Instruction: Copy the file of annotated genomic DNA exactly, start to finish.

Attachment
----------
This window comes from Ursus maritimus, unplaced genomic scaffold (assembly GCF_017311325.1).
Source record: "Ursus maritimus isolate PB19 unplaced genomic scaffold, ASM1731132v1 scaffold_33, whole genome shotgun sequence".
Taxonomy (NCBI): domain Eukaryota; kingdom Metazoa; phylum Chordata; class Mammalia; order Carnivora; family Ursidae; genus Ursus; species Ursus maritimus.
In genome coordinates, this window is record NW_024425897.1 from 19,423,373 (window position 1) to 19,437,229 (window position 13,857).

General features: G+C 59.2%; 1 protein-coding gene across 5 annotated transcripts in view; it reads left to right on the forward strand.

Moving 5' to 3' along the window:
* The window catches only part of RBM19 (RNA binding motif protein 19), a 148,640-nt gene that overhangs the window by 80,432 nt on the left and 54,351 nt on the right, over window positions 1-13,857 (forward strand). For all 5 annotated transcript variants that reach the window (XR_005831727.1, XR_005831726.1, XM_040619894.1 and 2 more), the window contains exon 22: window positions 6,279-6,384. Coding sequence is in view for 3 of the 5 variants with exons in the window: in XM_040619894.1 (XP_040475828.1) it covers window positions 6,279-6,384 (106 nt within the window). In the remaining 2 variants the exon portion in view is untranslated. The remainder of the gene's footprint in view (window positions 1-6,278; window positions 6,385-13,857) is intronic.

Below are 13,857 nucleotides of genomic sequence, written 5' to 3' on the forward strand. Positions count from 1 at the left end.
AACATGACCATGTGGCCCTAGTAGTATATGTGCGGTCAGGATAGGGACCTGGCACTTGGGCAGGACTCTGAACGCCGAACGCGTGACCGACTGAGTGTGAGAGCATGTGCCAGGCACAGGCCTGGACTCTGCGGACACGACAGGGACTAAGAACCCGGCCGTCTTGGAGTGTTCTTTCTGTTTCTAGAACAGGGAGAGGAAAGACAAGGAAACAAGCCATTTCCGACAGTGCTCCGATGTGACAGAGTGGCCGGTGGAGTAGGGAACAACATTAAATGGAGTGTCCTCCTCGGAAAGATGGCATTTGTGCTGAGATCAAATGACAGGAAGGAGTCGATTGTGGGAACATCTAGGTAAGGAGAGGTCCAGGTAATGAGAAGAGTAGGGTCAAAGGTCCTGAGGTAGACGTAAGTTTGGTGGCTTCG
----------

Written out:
This window comes from Ursus maritimus, unplaced genomic scaffold (assembly GCF_017311325.1).
Source record: "Ursus maritimus isolate PB19 unplaced genomic scaffold, ASM1731132v1 scaffold_33, whole genome shotgun sequence".
Taxonomy (NCBI): domain Eukaryota; kingdom Metazoa; phylum Chordata; class Mammalia; order Carnivora; family Ursidae; genus Ursus; species Ursus maritimus.
In genome coordinates, this window is record NW_024425897.1 from 19,423,373 (window position 1) to 19,437,229 (window position 13,857).

General features: G+C 59.2%; 1 protein-coding gene across 5 annotated transcripts in view; it reads left to right on the forward strand.

Moving 5' to 3' along the window:
* The window catches only part of RBM19 (RNA binding motif protein 19), a 148,640-nt gene that overhangs the window by 80,432 nt on the left and 54,351 nt on the right, over window positions 1-13,857 (forward strand). For all 5 annotated transcript variants that reach the window (XR_005831727.1, XR_005831726.1, XM_040619894.1 and 2 more), the window contains exon 22: window positions 6,279-6,384. Coding sequence is in view for 3 of the 5 variants with exons in the window: in XM_040619894.1 (XP_040475828.1) it covers window positions 6,279-6,384 (106 nt within the window). In the remaining 2 variants the exon portion in view is untranslated. The remainder of the gene's footprint in view (window positions 1-6,278; window positions 6,385-13,857) is intronic.

Below are 13,857 nucleotides of genomic sequence, written 5' to 3' on the forward strand. Positions count from 1 at the left end.
AACATGACCATGTGGCCCTAGTAGTATATGTGCGGTCAGGATAGGGACCTGGCACTTGGGCAGGACTCTGAACGCCGAACGCGTGACCGACTGAGTGTGAGAGCATGTGCCAGGCACAGGCCTGGACTCTGCGGACACGACAGGGACTAAGAACCCGGCCGTCTTGGAGTGTTCTTTCTGTTTCTAGAACAGGGAGAGGAAAGACAAGGAAACAAGCCATTTCCGACAGTGCTCCGATGTGACAGAGTGGCCGGTGGAGTAGGGAACAACATTAAATGGAGTGTCCTCCTCGGAAAGATGGCATTTGTGCTGAGATCAAATGACAGGAAGGAGTCGATTGTGGGAACATCTAGGTAAGGAGAGGTCCAGGTAATGAGAAGAGTAGGGTCAAAGGTCCTGAGGTAGACGTAAGTTTGGTGGCTTCG